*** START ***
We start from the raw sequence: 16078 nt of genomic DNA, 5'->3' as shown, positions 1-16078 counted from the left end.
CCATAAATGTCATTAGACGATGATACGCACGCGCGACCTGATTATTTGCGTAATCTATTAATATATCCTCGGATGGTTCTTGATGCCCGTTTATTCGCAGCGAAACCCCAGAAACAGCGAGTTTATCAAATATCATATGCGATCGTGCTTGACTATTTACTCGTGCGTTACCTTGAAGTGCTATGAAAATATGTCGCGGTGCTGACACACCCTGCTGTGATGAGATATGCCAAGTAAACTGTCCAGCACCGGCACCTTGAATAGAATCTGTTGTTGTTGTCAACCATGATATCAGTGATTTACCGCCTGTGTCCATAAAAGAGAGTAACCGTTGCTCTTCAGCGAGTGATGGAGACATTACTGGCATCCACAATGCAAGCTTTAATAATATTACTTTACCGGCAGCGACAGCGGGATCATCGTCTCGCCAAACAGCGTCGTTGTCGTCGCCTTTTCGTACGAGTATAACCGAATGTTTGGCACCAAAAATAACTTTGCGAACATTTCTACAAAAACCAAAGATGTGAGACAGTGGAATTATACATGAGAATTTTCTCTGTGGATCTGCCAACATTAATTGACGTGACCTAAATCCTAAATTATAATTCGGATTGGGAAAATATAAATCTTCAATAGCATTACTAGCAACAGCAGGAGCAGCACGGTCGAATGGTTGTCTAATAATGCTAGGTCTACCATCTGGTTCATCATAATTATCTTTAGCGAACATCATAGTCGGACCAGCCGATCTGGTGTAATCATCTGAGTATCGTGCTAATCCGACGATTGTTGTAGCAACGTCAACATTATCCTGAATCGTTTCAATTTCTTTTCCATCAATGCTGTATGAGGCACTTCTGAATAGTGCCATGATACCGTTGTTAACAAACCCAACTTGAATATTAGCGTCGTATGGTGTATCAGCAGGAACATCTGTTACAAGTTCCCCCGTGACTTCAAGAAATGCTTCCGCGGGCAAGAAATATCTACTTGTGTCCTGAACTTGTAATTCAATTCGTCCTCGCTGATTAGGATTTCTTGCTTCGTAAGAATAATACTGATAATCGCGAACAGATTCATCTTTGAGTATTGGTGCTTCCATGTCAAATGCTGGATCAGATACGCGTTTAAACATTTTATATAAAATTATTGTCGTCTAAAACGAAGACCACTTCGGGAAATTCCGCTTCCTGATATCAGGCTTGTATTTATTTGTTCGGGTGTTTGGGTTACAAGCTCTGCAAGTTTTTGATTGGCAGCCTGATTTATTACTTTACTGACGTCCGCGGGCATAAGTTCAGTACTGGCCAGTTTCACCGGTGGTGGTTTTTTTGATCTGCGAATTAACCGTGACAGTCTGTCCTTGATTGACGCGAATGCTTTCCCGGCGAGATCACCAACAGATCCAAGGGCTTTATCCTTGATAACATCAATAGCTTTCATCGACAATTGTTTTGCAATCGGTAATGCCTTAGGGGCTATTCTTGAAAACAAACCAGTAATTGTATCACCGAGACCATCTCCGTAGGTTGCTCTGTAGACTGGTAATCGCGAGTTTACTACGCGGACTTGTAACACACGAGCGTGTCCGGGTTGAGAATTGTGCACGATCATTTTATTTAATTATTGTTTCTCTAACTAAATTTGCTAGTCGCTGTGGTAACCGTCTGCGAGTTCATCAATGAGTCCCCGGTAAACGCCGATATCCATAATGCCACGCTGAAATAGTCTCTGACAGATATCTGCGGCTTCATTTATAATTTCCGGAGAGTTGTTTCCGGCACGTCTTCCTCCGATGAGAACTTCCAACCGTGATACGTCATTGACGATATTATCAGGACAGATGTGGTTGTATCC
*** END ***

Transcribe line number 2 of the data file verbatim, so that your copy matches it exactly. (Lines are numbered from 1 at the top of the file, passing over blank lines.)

CCATAAATGTCATTAGACGATGATACGCACGCGCGACCTGATTATTTGCGTAATCTATTAATATATCCTCGGATGGTTCTTGATGCCCGTTTATTCGCAGCGAAACCCCAGAAACAGCGAGTTTATCAAATATCATATGCGATCGTGCTTGACTATTTACTCGTGCGTTACCTTGAAGTGCTATGAAAATATGTCGCGGTGCTGACACACCCTGCTGTGATGAGATATGCCAAGTAAACTGTCCAGCACCGGCACCTTGAATAGAATCTGTTGTTGTTGTCAACCATGATATCAGTGATTTACCGCCTGTGTCCATAAAAGAGAGTAACCGTTGCTCTTCAGCGAGTGATGGAGACATTACTGGCATCCACAATGCAAGCTTTAATAATATTACTTTACCGGCAGCGACAGCGGGATCATCGTCTCGCCAAACAGCGTCGTTGTCGTCGCCTTTTCGTACGAGTATAACCGAATGTTTGGCACCAAAAATAACTTTGCGAACATTTCTACAAAAACCAAAGATGTGAGACAGTGGAATTATACATGAGAATTTTCTCTGTGGATCTGCCAACATTAATTGACGTGACCTAAATCCTAAATTATAATTCGGATTGGGAAAATATAAATCTTCAATAGCATTACTAGCAACAGCAGGAGCAGCACGGTCGAATGGTTGTCTAATAATGCTAGGTCTACCATCTGGTTCATCATAATTATCTTTAGCGAACATCATAGTCGGACCAGCCGATCTGGTGTAATCATCTGAGTATCGTGCTAATCCGACGATTGTTGTAGCAACGTCAACATTATCCTGAATCGTTTCAATTTCTTTTCCATCAATGCTGTATGAGGCACTTCTGAATAGTGCCATGATACCGTTGTTAACAAACCCAACTTGAATATTAGCGTCGTATGGTGTATCAGCAGGAACATCTGTTACAAGTTCCCCCGTGACTTCAAGAAATGCTTCCGCGGGCAAGAAATATCTACTTGTGTCCTGAACTTGTAATTCAATTCGTCCTCGCTGATTAGGATTTCTTGCTTCGTAAGAATAATACTGATAATCGCGAACAGATTCATCTTTGAGTATTGGTGCTTCCATGTCAAATGCTGGATCAGATACGCGTTTAAACATTTTATATAAAATTATTGTCGTCTAAAACGAAGACCACTTCGGGAAATTCCGCTTCCTGATATCAGGCTTGTATTTATTTGTTCGGGTGTTTGGGTTACAAGCTCTGCAAGTTTTTGATTGGCAGCCTGATTTATTACTTTACTGACGTCCGCGGGCATAAGTTCAGTACTGGCCAGTTTCACCGGTGGTGGTTTTTTTGATCTGCGAATTAACCGTGACAGTCTGTCCTTGATTGACGCGAATGCTTTCCCGGCGAGATCACCAACAGATCCAAGGGCTTTATCCTTGATAACATCAATAGCTTTCATCGACAATTGTTTTGCAATCGGTAATGCCTTAGGGGCTATTCTTGAAAACAAACCAGTAATTGTATCACCGAGACCATCTCCGTAGGTTGCTCTGTAGACTGGTAATCGCGAGTTTACTACGCGGACTTGTAACACACGAGCGTGTCCGGGTTGAGAATTGTGCACGATCATTTTATTTAATTATTGTTTCTCTAACTAAATTTGCTAGTCGCTGTGGTAACCGTCTGCGAGTTCATCAATGAGTCCCCGGTAAACGCCGATATCCATAATGCCACGCTGAAATAGTCTCTGACAGATATCTGCGGCTTCATTTATAATTTCCGGAGAGTTGTTTCCGGCACGTCTTCCTCCGATGAGAACTTCCAACCGTGATACGTCATTGACGATATTATCAGGACAGATGTGGTTGTATCC